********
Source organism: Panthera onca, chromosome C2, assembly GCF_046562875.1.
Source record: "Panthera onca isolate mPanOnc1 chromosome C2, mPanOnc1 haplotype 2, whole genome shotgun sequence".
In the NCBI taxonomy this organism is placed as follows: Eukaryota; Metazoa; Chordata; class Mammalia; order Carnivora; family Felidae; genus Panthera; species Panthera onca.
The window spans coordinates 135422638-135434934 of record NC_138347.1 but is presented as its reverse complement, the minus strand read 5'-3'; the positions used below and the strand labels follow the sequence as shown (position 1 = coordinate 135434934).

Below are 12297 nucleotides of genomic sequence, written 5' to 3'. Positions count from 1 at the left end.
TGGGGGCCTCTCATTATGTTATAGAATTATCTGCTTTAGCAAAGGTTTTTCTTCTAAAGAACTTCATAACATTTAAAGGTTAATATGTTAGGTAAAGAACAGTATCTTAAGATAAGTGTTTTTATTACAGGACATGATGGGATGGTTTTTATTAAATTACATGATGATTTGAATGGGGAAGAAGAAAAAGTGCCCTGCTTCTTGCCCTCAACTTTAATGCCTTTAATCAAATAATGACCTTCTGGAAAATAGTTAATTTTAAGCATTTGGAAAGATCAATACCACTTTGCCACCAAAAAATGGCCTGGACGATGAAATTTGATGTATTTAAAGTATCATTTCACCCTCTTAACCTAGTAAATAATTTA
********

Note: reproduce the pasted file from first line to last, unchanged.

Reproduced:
Source organism: Panthera onca, chromosome C2, assembly GCF_046562875.1.
Source record: "Panthera onca isolate mPanOnc1 chromosome C2, mPanOnc1 haplotype 2, whole genome shotgun sequence".
In the NCBI taxonomy this organism is placed as follows: Eukaryota; Metazoa; Chordata; class Mammalia; order Carnivora; family Felidae; genus Panthera; species Panthera onca.
The window spans coordinates 135422638-135434934 of record NC_138347.1 but is presented as its reverse complement, the minus strand read 5'-3'; the positions used below and the strand labels follow the sequence as shown (position 1 = coordinate 135434934).

Below are 12297 nucleotides of genomic sequence, written 5' to 3'. Positions count from 1 at the left end.
TGGGGGCCTCTCATTATGTTATAGAATTATCTGCTTTAGCAAAGGTTTTTCTTCTAAAGAACTTCATAACATTTAAAGGTTAATATGTTAGGTAAAGAACAGTATCTTAAGATAAGTGTTTTTATTACAGGACATGATGGGATGGTTTTTATTAAATTACATGATGATTTGAATGGGGAAGAAGAAAAAGTGCCCTGCTTCTTGCCCTCAACTTTAATGCCTTTAATCAAATAATGACCTTCTGGAAAATAGTTAATTTTAAGCATTTGGAAAGATCAATACCACTTTGCCACCAAAAAATGGCCTGGACGATGAAATTTGATGTATTTAAAGTATCATTTCACCCTCTTAACCTAGTAAATAATTTA